Reflections on Ken Wilber's The Religion of Tomorrow (2017) - Parts I | II | III | IV | V | VI | VII - PDF
INTEGRAL WORLD: EXPLORING THEORIES OF EVERYTHING
An independent forum for a critical discussion of the integral philosophy of Ken Wilber
Publication dates of essays (month/year) can be found under "Essays".
Since 1990 Gary Stogsdill has been a faculty member at Prescott College where he currently teaches courses in humanistic mathematics, science appreciation, and wisdom studies. He has a blog called "Pursuing Wisdom Now", which features articles on contemporary spirituality.
Belonging to the World We Live In
Feeling wonder and awe in the face of life's mysteries requires first that we realize mysteries do in fact exist and will always exist.
This is the final essay in a series of three that began with “A Critique of Perennialism: Problems with Enlightenment, Gurus, and Meditation,” which highlighted substantial problems with the spiritual path of the second half of the 20th century, followed by “Perennialism and the Myth of Narcissus: Falling in Love with Mind,” which identified a possible underlying cause of these problems: the falling in love with our own disembodied mind. This current essay explores implications of the first two essays regarding a healthy expression of spirituality.
By spirituality I mean how we humans attempt to fulfill and express our inner need for deeper meaning and purpose. According to this definition, spirituality is something that would likely accompany religion but can also flourish in the absence of religion.
Who Needs Deeper Meaning and Purpose?
At this point some readers may be thinking that they don't have a need for deeper meaning and purpose because they are fine living life at face value without anything added beyond the established realities of science, logic, and survival. “No foo-foo stuff for me!” Fair enough, but the history of humankind reveals a species that has needed deeper meaning and purpose almost from the beginning, with evidence suggesting that humans engaged in religious activity at least 100,000 years ago and possibly much earlier in the Middle Paleolithic period.
More recently, virtually all ancient indigenous societies cultivated a rich cultural legacy of myths and creation stories that gave meaning and purpose to individual lives. The fact that approximately 84% of the world's population continues to identify with a specific religion suggests that the need to cultivate deeper meaning and purpose is alive and well in the 21st century. The continued allure of perennialist paths suggests the same.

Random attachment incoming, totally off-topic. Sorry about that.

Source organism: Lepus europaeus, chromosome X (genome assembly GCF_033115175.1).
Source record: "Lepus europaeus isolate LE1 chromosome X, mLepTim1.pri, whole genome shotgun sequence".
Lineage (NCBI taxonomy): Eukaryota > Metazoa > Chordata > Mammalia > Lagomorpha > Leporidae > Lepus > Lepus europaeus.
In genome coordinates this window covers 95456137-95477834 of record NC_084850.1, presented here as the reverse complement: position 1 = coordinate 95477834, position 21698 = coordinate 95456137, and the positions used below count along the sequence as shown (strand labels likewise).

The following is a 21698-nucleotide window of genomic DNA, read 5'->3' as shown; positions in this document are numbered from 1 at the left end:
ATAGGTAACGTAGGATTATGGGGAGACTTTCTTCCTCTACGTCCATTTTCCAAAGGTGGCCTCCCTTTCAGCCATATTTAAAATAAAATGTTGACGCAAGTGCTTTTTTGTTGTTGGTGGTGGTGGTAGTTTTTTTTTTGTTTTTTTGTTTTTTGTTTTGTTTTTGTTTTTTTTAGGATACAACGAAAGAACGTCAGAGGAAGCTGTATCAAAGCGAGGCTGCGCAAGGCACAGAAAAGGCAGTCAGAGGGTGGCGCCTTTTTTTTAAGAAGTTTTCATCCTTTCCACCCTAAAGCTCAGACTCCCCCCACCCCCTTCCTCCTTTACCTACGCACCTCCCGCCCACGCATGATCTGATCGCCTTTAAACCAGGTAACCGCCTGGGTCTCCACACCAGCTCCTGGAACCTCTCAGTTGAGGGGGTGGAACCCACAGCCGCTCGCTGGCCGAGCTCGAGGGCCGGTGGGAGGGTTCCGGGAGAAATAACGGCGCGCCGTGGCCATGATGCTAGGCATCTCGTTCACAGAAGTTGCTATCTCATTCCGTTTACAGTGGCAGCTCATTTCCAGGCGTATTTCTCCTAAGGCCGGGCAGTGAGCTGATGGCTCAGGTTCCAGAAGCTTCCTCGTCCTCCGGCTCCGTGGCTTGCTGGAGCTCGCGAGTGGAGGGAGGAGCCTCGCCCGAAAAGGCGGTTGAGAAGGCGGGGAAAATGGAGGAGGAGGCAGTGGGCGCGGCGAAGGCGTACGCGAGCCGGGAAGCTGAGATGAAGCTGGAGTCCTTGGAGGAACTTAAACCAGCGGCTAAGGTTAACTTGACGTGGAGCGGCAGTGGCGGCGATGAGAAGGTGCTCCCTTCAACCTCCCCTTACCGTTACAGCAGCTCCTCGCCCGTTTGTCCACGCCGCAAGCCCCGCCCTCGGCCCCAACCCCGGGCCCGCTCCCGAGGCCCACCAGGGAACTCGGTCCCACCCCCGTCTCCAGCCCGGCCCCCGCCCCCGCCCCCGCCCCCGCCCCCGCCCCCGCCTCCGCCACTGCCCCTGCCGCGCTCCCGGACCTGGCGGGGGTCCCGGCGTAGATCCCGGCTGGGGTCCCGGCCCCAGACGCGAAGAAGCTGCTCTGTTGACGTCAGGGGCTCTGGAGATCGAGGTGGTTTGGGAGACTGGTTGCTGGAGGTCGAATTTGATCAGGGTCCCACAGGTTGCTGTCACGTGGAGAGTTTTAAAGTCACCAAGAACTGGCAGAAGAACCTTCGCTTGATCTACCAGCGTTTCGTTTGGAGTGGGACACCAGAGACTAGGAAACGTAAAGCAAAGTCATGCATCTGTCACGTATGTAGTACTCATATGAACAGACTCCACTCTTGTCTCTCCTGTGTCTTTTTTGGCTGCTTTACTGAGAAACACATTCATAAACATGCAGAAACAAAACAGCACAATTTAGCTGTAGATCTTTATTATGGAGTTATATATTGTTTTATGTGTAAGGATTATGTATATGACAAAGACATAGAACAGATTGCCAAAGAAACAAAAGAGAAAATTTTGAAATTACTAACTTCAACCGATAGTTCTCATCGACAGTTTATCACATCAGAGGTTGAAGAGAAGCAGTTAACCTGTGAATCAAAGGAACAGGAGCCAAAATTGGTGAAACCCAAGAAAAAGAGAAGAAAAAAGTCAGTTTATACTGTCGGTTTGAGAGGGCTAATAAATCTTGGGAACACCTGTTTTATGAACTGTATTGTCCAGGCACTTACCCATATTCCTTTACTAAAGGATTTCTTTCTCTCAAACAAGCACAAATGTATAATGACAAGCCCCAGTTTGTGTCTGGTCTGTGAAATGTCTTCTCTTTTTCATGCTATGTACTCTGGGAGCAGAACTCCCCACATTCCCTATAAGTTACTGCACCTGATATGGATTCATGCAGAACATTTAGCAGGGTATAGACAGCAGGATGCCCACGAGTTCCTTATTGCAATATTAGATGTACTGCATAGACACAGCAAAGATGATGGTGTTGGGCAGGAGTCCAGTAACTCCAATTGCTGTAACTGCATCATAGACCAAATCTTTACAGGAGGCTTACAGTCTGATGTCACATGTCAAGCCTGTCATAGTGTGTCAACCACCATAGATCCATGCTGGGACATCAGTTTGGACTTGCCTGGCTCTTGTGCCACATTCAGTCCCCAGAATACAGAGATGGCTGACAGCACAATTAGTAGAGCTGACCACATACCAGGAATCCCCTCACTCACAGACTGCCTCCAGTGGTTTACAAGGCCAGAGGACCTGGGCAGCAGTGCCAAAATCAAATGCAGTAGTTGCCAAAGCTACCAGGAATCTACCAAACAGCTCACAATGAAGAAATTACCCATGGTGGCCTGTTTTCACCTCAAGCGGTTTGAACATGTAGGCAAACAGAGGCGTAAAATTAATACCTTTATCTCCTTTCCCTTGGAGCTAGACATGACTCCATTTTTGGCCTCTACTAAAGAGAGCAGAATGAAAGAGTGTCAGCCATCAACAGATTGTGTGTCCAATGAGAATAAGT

This need for deeper meaning and purpose is what drew me to a perennialist path 42 years ago, and it's what kept me devoted to that path for 24 years in search of enlightenment. I believe the appeal of the perennialist path is largely the same as the appeal of religion: a ready-made road map to salvation or enlightenment. However, this essay will argue that a healthy expression of spirituality may be completely distinct from any road map that our intellect can conjure up.
If the problems with perennialism are due, at least in part, to falling in love with our own disembodied mind, then healthy spirituality would focus not on mind but on life as the sacred mystery at the core of spirituality. This would rescue spirituality from the tyranny of intellect, which loves to create road maps to enlightenment and endless conceptualizations about spirituality (for example, Ken Wilber's integral theory) and also from the tyranny of meditation and altered states of consciousness (for example, the conflating of enlightenment with a specific altered state or with so many hours and years of meditation), and it would place spirituality in the immediate and felt sense of embodied aliveness. This is what I mean by connected spirituality.
Let me clarify that I don't want to unfairly criticize either intellect or meditation. I deeply value intellect and teach college courses in humanistic mathematics, science appreciation, and wisdom studies precisely because of the powerful contributions of these intellectual creations. It's just that intellect is impotent when it comes to connected spirituality. I also believe that meditation, when practiced in moderation, can benefit us in areas such as relaxation, stress relief, and introspective insight. However, as discussed in my first two essays, I have found no evidence that meditation is a reliable way to relate to deeper reality, and my experience is that meditation can easily lead us into narcissistic beliefs about our own relationship with deeper reality.
Connected spirituality, as I said, is about a felt sense of embodied aliveness. What we feel is almost always more powerful than what we think. For example, hearing or reading a well-reasoned argument against a specific form of prejudice may do nothing to change that felt sense of prejudice, and a person who feels prejudice will effortlessly adopt thought processes that justify the prejudice. For a different kind of example, spiritual pandits can create elaborate intellectual systems, such as Wilber's integral theory, but these endeavors are not spirituality itself and may do little to change who we are at the deeper, felt sense of being that guides our behavior.
Connected spirituality is about feeling wonder and awe in the face of life's mysteries; caring for the well-being of others, human and nonhuman; unfolding our full human potential while wanting others to also realize their potential; and being the best, most ethical version of human that we can be. Ways to cultivate these aspects of connected spirituality are as many and varied as there are individuals. The last three of these aspects comprise the simple everyday act of trying to live our lives well, and these have been written about at length. Here I want to focus on the first aspect of connected spirituality.
Feeling Wonder and Awe in the Face of Life's Mysteries
Feeling wonder and awe in the face of life's mysteries requires first that we realize mysteries do in fact exist and will always exist. The human agenda to explain everything rationally, as exemplified by science, is helpful only to a certain extent. I'm a big fan of science and deeply appreciate the discoveries of science that reveal the wonders of the universe and that allow us to live better lives. However, for all its virtues science cannot explain everything.